“I wish we had money to pay for ads,” Sen. Debbie Stabenow said. “I’d like to take what he said on the floor and make sure that every American had the opportunity to hear it.”
House budget committee chairman Paul Ryan presided over a hearing called to assess the “war on poverty.” But with a liberal nun on the witness panel, it became a war on religion.
The Supreme Court has ruled that the Affordable Care Act may stand, but in light of international laws on the human right to health and health care, the United States has an obligation to do much more.
Maryland’s Family Planning Works Act, which makes Medicaid-funded birth control, testing for sexually transmitted diseases, cancer screenings, and other essential services accessible to an additional 33,000 low- and moderate-income women in the states, went into effect today.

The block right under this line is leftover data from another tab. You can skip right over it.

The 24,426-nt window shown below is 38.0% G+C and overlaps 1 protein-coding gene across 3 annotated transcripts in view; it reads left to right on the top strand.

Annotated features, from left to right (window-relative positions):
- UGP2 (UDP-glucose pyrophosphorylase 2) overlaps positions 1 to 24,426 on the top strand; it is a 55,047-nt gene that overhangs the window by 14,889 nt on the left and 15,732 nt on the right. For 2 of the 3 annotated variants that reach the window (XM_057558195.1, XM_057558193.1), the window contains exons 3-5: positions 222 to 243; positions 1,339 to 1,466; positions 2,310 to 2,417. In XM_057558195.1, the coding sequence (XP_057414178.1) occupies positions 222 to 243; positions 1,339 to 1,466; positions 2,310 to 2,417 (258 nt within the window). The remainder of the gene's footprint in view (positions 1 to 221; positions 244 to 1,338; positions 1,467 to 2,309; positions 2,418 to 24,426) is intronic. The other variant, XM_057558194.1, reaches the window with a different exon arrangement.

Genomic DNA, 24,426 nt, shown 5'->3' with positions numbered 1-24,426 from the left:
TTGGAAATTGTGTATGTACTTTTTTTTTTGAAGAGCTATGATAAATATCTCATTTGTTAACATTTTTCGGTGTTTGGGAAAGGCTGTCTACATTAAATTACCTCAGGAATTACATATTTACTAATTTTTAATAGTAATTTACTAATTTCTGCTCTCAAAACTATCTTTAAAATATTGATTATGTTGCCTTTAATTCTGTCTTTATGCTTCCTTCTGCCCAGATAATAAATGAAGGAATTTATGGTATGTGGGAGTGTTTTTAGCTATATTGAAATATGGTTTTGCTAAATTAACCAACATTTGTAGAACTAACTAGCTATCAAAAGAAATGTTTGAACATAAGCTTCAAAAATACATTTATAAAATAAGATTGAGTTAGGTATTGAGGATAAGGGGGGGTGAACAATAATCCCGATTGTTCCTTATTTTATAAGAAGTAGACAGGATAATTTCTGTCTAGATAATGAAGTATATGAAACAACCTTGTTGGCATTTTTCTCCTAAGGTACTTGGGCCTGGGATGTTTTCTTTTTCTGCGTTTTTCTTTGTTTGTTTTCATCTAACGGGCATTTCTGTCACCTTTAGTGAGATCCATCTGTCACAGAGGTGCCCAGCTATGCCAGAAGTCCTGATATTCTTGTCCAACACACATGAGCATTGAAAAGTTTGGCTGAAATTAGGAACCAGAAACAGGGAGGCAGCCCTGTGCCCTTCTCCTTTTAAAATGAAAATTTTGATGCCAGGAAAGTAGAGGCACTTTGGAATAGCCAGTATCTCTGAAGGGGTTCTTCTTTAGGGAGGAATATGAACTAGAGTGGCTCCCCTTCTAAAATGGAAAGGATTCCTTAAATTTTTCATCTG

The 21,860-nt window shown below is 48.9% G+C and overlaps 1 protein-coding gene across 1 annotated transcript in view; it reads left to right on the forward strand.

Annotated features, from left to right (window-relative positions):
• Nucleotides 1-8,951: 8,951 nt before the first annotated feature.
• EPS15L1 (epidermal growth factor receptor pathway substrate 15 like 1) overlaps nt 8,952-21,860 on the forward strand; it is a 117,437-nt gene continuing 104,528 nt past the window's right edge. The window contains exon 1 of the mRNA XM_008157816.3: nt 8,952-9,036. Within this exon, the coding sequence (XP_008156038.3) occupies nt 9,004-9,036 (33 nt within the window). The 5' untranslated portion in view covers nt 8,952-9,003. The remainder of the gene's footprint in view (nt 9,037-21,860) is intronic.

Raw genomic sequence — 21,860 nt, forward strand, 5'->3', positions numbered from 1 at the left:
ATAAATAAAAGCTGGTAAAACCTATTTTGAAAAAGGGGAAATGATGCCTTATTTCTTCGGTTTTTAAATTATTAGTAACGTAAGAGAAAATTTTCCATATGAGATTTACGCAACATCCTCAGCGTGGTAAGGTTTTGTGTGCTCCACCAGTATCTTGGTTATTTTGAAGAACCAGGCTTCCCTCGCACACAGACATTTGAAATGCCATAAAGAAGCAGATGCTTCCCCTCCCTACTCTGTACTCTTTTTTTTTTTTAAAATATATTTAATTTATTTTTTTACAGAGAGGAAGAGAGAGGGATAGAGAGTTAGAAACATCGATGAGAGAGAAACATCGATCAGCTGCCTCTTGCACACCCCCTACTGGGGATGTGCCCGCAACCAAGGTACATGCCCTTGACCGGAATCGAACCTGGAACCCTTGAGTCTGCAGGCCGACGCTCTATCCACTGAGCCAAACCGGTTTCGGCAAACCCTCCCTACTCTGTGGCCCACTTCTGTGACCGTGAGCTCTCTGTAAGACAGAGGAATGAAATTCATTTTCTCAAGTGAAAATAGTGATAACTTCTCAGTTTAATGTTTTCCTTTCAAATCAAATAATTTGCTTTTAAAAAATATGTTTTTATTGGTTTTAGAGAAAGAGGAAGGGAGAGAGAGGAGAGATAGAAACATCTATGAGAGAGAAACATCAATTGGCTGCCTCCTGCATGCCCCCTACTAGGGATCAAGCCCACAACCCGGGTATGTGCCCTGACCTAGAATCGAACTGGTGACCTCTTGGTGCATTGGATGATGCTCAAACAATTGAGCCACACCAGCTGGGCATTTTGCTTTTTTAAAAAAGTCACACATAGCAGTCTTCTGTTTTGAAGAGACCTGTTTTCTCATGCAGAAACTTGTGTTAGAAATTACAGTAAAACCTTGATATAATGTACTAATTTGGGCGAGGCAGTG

I’m left to wonder, when did Americans become so hateful and vindictive towards poor people? Are we now a country that operates via Schadenfreude? Something doesn’t sit right with kicking people when they’re down.
When my mom knew my birth control was not only preventing “changes in my mood” but also the chance that I could get pregnant, she stopped paying for my birth control; she said, “I am not supporting your habit.”
Virtually every one of the IOM recommendations will greatly benefit Latina women. whether they are seeking to plan and space pregnancies, have healthy pregnancies, keep their infants healthy, or get basic preventive healthcare.
Texas lawmakers are spending warm Texas weekends deciding whether autistic kids or poor women deserve more resources, while they pay crisis pregnancy counselors more than registered nurses.